Bill de Blasio’s come-from-behind victory in the 2013 mayoral race gave New York City its first progressive leader in generations — and unleashed eight years of controversy and turbulence that led voters to change course and choose successor Eric Adams, a former NYPD captain who ran on a pro-business, law-and-order platform.
De Blasio, who was prevented from running again due to term limits, was the Big Apple’s public advocate when he launched his bid for City Hall, joining what became a crowded Democratic field to succeed popular, three-term Mayor Michael Bloomberg.
Portraying himself as a liberal counterweight to the billionaire media mogul, de Blasio — who flirted with Marxism into his 30s, including by honeymooning in Cuba — campaigned on the promise of ending the racial and income inequality that he said made New York a “tale of two cities.”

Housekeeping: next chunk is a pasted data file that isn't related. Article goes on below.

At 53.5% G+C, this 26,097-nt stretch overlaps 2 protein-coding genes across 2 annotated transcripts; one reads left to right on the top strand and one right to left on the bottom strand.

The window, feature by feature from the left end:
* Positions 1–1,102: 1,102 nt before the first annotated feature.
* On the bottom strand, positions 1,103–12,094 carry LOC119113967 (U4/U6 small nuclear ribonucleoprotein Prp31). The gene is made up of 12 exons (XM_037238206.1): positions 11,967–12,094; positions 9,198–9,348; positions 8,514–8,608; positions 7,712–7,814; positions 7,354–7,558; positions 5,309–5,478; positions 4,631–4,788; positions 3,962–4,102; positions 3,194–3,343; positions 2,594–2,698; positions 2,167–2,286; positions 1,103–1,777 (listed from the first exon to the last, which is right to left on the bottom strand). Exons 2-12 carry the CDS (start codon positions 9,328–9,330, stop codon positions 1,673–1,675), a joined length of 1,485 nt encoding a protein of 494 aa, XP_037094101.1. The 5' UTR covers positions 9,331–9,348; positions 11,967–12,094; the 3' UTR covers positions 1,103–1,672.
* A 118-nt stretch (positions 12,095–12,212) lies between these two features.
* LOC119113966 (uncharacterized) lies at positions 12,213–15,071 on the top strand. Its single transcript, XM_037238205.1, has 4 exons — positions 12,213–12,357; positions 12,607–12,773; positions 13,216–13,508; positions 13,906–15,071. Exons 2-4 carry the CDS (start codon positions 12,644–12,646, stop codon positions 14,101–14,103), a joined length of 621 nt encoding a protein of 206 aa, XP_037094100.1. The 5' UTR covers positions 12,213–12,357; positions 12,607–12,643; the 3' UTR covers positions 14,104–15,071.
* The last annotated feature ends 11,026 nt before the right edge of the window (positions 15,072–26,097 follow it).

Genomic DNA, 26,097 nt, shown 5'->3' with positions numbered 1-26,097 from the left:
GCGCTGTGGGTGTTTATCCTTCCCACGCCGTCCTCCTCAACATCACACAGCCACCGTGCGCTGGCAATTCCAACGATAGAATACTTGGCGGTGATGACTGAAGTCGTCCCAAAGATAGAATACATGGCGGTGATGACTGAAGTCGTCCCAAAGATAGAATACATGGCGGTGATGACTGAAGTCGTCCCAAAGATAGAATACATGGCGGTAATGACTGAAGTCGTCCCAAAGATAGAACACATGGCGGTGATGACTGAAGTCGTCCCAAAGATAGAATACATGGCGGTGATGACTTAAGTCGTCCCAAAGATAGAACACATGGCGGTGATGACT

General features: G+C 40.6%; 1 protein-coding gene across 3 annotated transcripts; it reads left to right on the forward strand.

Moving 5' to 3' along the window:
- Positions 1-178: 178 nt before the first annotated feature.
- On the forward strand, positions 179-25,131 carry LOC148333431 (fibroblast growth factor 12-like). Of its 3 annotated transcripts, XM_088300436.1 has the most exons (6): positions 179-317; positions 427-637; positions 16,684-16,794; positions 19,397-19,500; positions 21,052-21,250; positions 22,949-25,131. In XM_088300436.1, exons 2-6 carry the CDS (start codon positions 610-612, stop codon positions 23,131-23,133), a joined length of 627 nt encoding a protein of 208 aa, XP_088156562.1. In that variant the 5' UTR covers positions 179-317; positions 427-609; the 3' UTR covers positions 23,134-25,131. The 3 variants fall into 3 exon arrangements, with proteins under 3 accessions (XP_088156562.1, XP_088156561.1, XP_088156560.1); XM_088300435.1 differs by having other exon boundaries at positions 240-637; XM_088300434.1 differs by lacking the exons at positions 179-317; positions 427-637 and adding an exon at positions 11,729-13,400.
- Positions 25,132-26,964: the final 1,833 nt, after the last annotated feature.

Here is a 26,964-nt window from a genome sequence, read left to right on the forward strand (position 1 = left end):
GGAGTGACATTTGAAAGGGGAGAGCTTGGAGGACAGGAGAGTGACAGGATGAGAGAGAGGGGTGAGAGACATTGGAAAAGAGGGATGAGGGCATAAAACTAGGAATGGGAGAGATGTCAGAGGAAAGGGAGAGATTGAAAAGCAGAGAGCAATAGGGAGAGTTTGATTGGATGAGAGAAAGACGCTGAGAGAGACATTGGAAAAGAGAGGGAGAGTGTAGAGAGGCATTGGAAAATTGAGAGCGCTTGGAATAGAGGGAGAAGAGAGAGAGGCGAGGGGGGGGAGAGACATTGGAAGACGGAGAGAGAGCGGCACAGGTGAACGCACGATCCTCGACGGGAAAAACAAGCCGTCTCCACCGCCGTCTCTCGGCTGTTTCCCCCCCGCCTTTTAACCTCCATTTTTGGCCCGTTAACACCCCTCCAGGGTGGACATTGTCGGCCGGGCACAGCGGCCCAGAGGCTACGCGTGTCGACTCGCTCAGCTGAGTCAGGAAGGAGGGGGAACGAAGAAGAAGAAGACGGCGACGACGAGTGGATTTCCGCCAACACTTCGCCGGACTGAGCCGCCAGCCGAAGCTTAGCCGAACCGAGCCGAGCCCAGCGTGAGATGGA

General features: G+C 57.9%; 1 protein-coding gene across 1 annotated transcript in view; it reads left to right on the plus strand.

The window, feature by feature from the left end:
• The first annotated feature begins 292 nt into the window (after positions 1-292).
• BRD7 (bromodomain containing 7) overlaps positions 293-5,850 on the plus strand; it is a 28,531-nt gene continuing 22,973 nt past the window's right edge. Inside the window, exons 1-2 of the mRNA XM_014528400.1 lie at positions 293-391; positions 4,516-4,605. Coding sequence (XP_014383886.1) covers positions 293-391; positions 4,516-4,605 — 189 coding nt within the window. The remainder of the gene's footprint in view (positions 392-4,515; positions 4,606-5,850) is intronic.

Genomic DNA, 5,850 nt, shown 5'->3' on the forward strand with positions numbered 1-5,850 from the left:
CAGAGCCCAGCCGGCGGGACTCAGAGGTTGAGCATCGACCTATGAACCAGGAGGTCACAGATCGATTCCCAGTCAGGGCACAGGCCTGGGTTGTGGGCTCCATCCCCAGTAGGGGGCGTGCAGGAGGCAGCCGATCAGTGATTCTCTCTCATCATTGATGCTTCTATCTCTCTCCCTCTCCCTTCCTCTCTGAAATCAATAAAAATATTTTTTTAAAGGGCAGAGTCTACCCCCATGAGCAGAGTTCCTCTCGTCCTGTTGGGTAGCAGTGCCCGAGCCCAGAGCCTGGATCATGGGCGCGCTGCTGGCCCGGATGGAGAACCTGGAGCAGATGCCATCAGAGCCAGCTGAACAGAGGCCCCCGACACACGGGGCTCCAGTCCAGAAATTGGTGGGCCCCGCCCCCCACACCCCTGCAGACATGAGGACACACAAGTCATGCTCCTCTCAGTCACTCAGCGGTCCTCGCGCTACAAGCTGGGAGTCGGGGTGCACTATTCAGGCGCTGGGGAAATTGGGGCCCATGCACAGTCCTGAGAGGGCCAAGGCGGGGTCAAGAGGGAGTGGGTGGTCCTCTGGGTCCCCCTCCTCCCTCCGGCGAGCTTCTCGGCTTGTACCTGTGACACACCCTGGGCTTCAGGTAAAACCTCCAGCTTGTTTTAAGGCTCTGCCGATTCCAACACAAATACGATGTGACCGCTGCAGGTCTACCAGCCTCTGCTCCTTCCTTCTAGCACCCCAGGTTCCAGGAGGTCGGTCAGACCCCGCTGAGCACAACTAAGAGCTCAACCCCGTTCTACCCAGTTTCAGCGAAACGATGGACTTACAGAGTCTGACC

De Blasio was trailing badly in the polls when the surging comeback candidacy of former Congressman Anthony Weiner imploded amid a sexting scandal, and his fortunes soared with the help of a highly effective TV commercial featuring his teenage son, Dante.
During his first inauguration speech, de Blasio pledged a “dramatic new approach” to running the world’s greatest city, adding that “the world will watch as we succeed.”
But ever since, his administration was repeatedly rocked by the failures that mar his legacy as de Blasio, 60, prepares his next move — which he’s hinted might be a run for governor next year.
Among de Blasio’s multiple missteps, this dirty dozen stands out: